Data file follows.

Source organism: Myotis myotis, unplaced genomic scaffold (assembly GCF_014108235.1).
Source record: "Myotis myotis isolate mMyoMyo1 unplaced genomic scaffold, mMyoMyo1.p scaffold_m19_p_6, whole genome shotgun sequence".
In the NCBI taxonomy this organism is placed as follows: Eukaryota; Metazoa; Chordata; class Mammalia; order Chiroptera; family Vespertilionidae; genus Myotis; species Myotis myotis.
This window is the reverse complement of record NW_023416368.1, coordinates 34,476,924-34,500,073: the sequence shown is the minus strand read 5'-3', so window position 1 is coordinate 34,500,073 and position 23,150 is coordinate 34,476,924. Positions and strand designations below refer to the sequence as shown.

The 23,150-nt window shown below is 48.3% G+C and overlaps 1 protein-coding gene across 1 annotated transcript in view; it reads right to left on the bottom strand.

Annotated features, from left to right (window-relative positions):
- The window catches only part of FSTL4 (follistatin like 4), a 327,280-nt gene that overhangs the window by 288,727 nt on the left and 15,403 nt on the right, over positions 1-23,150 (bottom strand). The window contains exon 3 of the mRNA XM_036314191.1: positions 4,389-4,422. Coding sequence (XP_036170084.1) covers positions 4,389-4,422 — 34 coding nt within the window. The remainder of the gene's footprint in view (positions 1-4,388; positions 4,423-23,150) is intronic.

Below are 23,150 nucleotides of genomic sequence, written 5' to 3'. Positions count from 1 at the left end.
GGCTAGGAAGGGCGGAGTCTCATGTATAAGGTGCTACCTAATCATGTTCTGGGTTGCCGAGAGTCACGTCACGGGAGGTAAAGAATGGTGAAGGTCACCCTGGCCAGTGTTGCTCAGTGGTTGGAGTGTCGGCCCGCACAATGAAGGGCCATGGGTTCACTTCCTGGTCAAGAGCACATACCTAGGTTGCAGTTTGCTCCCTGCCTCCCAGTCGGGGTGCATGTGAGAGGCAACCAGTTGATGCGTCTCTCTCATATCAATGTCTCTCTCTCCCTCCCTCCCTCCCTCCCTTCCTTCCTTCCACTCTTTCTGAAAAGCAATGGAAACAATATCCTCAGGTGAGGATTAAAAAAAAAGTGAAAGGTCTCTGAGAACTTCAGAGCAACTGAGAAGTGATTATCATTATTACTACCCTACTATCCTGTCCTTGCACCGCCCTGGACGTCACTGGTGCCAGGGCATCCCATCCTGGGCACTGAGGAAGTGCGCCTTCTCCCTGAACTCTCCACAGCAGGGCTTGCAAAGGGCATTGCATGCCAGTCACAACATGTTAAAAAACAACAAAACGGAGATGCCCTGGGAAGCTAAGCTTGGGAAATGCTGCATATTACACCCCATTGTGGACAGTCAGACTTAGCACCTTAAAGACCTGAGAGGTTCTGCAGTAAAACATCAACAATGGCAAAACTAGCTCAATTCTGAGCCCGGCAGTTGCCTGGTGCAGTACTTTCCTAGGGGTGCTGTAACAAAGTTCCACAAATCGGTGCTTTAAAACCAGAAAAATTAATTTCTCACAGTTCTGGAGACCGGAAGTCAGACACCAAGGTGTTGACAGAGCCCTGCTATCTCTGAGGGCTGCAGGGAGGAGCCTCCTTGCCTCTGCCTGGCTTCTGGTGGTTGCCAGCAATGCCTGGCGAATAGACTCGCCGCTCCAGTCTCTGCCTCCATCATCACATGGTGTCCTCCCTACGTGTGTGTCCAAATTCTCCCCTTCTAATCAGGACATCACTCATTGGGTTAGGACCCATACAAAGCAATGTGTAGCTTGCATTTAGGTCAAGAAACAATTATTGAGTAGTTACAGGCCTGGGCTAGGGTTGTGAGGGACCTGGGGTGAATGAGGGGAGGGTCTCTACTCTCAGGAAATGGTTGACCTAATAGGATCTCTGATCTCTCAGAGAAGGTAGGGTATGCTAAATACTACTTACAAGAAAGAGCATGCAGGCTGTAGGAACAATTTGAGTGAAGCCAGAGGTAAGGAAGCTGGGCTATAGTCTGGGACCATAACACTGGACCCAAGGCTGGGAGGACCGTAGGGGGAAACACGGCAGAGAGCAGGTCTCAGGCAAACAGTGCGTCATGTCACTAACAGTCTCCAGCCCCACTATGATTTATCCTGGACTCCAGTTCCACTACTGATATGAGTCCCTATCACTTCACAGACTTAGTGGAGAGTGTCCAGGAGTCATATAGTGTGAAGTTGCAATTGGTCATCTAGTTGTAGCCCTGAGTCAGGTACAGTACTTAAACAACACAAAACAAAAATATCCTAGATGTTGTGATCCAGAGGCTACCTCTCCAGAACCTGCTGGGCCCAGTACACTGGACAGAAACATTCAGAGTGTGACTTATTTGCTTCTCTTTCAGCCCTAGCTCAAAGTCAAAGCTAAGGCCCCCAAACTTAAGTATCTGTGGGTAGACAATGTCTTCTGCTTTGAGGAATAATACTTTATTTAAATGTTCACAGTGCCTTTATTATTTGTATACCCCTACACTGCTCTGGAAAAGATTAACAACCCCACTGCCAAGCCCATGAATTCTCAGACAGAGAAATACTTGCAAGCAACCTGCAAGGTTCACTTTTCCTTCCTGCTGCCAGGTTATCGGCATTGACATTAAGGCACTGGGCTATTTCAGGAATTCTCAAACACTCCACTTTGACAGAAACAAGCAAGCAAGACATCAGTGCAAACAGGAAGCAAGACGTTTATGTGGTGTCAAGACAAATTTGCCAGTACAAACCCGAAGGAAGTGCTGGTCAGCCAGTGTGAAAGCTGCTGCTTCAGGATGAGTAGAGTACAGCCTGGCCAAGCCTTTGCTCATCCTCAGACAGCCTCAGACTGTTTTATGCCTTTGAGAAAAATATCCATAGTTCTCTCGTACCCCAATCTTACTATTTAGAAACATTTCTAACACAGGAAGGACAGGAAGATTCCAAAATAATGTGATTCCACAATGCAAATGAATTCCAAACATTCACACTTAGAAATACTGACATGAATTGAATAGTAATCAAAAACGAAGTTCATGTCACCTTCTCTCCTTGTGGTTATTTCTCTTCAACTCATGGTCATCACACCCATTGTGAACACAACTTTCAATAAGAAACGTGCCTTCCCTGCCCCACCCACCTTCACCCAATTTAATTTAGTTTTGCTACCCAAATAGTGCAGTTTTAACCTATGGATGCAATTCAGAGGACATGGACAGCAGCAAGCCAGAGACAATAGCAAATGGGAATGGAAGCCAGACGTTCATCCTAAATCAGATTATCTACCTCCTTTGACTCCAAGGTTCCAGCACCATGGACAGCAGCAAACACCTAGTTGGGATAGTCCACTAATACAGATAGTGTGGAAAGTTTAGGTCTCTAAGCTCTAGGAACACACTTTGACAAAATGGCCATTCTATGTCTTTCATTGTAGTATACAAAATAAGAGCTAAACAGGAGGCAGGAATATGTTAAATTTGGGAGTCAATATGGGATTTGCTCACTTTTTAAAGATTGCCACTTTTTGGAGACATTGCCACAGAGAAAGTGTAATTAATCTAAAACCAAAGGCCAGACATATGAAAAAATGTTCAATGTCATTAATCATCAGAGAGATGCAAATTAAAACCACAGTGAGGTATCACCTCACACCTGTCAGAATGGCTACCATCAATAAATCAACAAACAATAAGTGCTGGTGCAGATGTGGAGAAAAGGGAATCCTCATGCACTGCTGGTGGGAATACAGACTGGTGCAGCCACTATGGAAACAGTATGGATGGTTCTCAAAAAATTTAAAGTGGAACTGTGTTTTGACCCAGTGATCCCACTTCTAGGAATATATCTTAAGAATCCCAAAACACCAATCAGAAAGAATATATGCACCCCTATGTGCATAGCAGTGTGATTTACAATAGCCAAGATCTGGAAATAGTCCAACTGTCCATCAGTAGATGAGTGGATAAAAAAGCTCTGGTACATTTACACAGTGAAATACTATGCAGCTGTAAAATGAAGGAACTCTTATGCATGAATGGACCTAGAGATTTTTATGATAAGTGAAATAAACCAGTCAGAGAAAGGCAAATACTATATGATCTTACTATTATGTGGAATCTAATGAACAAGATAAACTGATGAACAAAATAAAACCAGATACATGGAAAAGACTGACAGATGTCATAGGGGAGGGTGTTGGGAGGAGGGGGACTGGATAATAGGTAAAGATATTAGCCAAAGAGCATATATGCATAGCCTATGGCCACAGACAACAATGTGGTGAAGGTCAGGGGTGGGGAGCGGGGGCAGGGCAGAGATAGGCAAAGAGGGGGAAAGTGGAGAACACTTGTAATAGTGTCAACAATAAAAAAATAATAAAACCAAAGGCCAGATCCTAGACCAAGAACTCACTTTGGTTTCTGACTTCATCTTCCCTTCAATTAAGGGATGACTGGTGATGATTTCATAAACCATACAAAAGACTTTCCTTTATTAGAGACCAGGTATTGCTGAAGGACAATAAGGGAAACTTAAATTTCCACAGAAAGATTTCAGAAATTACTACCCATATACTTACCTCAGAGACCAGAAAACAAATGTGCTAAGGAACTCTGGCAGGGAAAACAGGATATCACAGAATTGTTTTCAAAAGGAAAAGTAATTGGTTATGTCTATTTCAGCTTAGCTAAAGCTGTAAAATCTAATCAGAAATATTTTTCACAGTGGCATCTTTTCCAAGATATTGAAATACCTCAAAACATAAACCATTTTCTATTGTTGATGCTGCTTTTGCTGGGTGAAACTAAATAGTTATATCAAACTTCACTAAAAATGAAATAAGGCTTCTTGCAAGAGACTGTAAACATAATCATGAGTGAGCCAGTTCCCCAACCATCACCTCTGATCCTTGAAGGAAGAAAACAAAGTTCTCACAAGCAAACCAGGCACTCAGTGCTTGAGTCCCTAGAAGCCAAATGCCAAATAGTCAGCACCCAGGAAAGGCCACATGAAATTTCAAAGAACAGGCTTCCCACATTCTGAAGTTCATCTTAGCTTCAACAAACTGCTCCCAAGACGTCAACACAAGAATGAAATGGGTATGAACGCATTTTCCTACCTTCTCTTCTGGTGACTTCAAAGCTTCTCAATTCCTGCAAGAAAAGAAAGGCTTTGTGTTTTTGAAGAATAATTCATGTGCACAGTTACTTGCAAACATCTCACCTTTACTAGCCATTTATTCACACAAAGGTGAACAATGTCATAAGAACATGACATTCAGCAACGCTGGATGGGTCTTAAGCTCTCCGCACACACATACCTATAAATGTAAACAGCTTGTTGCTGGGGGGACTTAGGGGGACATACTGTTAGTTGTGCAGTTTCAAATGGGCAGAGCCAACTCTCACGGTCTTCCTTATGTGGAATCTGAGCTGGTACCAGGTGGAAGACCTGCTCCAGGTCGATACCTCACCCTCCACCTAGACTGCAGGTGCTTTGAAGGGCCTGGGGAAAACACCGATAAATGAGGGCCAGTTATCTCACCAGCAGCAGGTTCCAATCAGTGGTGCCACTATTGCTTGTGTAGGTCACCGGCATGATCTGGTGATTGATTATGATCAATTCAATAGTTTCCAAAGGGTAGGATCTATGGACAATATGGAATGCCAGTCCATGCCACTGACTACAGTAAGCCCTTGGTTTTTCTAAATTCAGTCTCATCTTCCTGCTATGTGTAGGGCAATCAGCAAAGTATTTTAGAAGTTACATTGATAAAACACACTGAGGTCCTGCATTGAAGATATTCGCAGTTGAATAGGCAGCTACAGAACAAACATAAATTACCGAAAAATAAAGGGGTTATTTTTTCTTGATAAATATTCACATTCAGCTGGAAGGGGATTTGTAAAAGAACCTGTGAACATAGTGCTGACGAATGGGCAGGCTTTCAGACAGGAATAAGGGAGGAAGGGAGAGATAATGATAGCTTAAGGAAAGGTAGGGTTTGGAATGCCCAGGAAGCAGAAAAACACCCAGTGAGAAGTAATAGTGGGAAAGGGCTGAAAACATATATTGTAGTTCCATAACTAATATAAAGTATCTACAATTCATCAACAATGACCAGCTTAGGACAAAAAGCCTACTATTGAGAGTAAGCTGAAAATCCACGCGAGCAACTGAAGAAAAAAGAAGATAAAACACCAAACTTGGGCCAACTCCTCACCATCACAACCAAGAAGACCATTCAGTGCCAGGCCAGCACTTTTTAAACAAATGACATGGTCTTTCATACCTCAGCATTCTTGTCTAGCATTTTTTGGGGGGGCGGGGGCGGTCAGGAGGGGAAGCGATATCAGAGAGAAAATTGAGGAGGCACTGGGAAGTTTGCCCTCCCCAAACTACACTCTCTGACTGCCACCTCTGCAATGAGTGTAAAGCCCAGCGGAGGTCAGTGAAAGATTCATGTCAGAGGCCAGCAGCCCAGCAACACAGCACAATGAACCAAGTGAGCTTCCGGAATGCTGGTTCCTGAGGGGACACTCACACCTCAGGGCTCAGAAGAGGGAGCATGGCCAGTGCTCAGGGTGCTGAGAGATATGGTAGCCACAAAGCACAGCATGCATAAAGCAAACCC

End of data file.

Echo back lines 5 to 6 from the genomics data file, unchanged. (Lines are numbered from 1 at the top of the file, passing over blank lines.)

The 23,150-nt window shown below is 48.3% G+C and overlaps 1 protein-coding gene across 1 annotated transcript in view; it reads right to left on the bottom strand.

Annotated features, from left to right (window-relative positions):